After watching this war drama, Judge Diane Wild knows that war is heck.
Brothers in arms. Brothers to the end.
I could admit that I had never seen an episode of Tour of Duty before preparing for this review, but even that wouldn't properly convey the complete cluelessness with which I approached the second season DVD release. When I scanned the cast list on the front of the Digipak case, I saw Kim Delaney's name and thought to myself: "Hmm, I always thought it was Dana Delany who starred in this." Reading the back cover, I thought: "Hmm, I always thought this series was about nurses in Vietnam." Then it hit me: I was thinking of China Beach. I knew nothing about Tour of Duty. Except now I knew it didn't star Dana Delany and was about non-nursing personnel in Vietnam.
But to put an optimistic spin on my ignorance, you could say I came to it with no expectations or preconceptions.
Facts of the Case
Tour of Duty aired from 1987-1990 on CBS, and, as I learned, it is about the soldiers of the Bravo Company. This season, the boys are stationed near Saigon, which gives them many opportunities to make headway in the city's nightlife as well as on the battlefield.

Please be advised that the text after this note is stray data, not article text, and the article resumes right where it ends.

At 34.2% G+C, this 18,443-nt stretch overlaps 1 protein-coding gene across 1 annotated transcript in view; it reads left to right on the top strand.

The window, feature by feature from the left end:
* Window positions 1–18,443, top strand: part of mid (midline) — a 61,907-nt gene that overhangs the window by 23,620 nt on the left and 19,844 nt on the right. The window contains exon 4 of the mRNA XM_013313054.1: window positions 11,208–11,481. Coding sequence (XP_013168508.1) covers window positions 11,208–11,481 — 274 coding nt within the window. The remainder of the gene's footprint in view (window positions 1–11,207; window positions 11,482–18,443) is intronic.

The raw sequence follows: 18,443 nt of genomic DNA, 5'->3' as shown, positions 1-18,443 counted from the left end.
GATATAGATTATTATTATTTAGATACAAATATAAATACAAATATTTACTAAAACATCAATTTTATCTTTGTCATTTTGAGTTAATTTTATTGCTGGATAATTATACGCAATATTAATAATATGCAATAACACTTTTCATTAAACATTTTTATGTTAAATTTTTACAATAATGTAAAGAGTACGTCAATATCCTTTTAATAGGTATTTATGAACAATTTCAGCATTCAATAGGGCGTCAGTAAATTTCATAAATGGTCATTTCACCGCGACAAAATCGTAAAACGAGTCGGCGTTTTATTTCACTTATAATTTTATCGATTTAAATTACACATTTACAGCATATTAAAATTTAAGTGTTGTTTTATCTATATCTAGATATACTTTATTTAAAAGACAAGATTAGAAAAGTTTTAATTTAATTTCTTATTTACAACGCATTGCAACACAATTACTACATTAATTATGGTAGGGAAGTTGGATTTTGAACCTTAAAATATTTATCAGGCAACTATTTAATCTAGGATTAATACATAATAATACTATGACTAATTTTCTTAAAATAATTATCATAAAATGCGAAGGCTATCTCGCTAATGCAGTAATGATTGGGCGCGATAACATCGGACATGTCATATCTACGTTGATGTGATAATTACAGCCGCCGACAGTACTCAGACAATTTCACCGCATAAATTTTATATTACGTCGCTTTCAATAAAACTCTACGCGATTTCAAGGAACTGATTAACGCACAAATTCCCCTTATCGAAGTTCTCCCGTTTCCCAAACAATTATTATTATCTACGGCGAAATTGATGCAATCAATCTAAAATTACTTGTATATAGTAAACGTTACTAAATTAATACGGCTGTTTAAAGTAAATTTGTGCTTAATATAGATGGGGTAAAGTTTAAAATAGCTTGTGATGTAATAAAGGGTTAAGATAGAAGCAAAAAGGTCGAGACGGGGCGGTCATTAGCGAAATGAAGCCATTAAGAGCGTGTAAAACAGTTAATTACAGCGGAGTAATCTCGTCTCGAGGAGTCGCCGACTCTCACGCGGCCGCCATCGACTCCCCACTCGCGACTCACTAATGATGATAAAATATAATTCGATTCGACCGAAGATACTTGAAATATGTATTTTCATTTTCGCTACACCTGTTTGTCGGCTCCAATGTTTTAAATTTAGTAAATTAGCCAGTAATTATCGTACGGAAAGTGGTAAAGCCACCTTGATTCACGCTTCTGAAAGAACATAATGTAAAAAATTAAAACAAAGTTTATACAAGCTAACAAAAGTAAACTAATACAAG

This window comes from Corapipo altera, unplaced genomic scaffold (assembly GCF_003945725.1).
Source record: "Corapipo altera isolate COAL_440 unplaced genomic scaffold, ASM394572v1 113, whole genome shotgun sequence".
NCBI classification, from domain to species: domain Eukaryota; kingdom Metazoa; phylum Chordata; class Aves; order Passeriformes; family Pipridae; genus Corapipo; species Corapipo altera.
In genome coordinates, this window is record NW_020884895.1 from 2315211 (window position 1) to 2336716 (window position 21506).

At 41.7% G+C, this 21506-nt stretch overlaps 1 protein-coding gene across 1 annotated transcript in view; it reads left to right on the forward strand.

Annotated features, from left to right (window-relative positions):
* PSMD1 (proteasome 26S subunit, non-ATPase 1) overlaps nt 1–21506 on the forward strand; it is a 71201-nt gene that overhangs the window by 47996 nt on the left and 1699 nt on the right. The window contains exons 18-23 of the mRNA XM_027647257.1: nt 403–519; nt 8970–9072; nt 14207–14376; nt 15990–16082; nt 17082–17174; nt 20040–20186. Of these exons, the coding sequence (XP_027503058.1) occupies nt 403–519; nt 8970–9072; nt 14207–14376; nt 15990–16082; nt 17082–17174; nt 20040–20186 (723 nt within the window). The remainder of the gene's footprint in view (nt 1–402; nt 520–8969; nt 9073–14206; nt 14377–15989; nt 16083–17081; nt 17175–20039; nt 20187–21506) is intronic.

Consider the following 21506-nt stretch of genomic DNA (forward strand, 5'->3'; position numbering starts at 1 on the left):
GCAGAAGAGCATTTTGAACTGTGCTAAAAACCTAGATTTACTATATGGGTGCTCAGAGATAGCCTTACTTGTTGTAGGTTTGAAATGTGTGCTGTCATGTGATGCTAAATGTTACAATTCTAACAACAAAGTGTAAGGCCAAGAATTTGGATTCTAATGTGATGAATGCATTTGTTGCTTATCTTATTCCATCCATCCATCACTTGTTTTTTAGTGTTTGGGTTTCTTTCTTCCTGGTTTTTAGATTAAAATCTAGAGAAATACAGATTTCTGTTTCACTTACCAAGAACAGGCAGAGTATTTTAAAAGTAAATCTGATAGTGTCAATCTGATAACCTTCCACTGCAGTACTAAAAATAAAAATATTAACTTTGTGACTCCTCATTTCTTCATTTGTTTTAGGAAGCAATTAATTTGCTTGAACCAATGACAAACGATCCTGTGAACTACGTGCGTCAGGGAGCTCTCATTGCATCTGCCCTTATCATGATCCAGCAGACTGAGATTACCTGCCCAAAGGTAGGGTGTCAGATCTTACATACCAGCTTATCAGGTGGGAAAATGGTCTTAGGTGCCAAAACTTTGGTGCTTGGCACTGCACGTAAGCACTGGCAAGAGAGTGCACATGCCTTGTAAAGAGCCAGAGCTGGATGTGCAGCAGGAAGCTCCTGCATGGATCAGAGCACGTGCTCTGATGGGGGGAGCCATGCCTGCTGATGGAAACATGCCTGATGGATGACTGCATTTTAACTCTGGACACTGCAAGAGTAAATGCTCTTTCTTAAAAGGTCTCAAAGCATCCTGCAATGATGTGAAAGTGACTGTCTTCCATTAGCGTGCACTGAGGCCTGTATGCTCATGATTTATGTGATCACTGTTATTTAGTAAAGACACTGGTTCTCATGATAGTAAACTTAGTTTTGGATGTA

Sergeant Zeke Anderson (Terence Knox, St. Elsewhere) is the hardened career soldier, while young Lieutenant Myron Goldman (Stephen Caffrey, Longtime Companion) leads a group of even younger men through battles and personal and professional tribulations.
This second season saw an injection of X chromosomes to the cast mix, with Kim Delaney (NYPD Blue) as Alex Devlin, a war correspondent and love interest for Goldman, and Betsy Brantley (Double Jeopardy) as Dr. Jennifer Seymour, the base psychiatrist and a love interest for Anderson.
The second season includes 16 episodes. While some minor relationship points carry over from one episode to the next, except for the first couple of episodes, most are self-contained stories.
The phrase that kept coming to mind while I watched this series was "low key," which is a strange descriptor for a war show.